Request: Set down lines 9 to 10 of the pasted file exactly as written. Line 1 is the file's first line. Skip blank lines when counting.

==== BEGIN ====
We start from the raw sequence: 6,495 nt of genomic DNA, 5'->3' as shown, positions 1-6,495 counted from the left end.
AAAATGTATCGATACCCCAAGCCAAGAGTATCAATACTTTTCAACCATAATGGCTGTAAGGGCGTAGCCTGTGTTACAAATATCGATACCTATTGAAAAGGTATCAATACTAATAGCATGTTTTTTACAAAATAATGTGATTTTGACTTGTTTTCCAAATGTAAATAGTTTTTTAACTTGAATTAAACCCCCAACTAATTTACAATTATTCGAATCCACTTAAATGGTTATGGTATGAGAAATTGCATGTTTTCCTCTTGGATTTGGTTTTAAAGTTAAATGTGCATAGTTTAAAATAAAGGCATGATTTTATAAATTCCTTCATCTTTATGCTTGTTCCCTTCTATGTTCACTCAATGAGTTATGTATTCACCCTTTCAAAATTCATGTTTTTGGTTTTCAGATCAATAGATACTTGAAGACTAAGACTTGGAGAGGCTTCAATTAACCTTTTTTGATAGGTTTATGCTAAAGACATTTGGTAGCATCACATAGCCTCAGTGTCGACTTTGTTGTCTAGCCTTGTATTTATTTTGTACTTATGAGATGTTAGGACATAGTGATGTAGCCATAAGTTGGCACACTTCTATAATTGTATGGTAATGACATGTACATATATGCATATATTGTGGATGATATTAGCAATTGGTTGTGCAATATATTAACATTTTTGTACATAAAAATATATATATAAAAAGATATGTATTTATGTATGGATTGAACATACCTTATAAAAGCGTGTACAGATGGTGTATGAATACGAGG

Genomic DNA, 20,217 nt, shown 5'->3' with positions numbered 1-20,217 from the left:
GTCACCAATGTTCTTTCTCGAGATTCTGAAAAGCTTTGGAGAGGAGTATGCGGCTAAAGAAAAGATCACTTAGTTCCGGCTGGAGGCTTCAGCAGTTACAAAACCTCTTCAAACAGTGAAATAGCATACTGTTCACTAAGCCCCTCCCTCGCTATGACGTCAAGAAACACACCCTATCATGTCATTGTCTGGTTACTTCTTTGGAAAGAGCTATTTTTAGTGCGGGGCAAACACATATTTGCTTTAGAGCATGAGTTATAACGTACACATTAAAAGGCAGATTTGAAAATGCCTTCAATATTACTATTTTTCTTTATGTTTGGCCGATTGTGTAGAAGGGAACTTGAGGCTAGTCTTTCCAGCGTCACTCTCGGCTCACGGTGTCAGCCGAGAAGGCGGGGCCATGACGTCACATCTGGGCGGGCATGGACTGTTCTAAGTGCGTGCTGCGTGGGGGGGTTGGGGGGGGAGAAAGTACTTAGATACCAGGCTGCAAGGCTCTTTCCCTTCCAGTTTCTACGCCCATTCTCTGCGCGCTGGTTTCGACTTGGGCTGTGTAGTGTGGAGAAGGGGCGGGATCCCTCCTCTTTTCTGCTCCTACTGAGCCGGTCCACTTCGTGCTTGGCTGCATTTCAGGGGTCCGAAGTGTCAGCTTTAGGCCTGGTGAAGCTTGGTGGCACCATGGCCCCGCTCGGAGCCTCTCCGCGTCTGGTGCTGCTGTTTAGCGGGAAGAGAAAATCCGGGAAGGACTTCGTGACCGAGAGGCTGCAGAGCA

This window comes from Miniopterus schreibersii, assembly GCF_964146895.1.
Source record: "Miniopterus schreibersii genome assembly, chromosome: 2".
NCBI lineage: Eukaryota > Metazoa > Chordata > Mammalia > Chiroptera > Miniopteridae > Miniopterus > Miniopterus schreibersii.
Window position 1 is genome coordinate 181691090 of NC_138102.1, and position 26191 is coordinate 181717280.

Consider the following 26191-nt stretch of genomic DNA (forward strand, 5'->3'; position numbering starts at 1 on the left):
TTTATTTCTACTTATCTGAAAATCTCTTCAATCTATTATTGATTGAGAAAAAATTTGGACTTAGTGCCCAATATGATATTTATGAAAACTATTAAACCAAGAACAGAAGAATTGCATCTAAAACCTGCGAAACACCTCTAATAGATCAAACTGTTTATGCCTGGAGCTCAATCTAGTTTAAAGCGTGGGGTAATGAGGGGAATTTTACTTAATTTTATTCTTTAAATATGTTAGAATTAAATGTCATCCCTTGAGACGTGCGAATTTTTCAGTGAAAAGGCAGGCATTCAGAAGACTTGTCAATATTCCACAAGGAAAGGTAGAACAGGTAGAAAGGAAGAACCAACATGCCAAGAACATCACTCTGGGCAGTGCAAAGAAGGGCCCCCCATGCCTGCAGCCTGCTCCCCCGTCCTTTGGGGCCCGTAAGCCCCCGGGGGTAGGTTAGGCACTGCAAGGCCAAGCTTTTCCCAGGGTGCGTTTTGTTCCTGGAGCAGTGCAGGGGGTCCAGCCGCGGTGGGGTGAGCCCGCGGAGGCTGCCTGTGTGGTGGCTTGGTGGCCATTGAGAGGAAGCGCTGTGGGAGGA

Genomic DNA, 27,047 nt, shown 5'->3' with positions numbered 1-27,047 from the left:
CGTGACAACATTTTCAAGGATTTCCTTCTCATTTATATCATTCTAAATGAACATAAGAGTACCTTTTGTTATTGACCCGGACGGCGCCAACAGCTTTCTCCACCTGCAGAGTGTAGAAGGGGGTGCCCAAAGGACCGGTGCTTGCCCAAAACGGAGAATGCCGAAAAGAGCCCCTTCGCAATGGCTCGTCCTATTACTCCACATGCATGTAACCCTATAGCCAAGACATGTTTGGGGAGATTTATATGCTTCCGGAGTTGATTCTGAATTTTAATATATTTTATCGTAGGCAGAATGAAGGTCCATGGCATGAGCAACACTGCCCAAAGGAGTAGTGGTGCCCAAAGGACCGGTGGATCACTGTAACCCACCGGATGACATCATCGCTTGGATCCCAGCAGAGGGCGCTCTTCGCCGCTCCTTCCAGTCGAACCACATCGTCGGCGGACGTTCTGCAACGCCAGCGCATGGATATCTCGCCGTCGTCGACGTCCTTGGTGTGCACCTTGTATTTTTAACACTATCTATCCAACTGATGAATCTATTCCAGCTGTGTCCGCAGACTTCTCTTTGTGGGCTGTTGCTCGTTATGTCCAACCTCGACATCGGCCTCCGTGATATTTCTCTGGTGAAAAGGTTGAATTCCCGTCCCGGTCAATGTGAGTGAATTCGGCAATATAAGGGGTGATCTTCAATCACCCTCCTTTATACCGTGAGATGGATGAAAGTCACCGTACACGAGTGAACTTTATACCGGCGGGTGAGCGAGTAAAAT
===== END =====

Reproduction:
Consider the following 26191-nt stretch of genomic DNA (forward strand, 5'->3'; position numbering starts at 1 on the left):
TTTATTTCTACTTATCTGAAAATCTCTTCAATCTATTATTGATTGAGAAAAAATTTGGACTTAGTGCCCAATATGATATTTATGAAAACTATTAAACCAAGAACAGAAGAATTGCATCTAAAACCTGCGAAACACCTCTAATAGATCAAACTGTTTATGCCTGGAGCTCAATCTAGTTTAAAGCGTGGGGTAATGAGGGGAATTTTACTTAATTTTATTCTTTAAATATGTTAGAATTAAATGTCATCCCTTGAGACGTGCGAATTTTTCAGTGAAAAGGCAGGCATTCAGAAGACTTGTCAATATTCCACAAGGAAAGGTAGAACAGGTAGAAAGGAAGAACCAACATGCCAAGAACATCACTCTGGGCAGTGCAAAGAAGGGCCCCCCATGCCTGCAGCCTGCTCCCCCGTCCTTTGGGGCCCGTAAGCCCCCGGGGGTAGGTTAGGCACTGCAAGGCCAAGCTTTTCCCAGGGTGCGTTTTGTTCCTGGAGCAGTGCAGGGGGTCCAGCCGCGGTGGGGTGAGCCCGCGGAGGCTGCCTGTGTGGTGGCTTGGTGGCCATTGAGAGGAAGCGCTGTGGGAGGA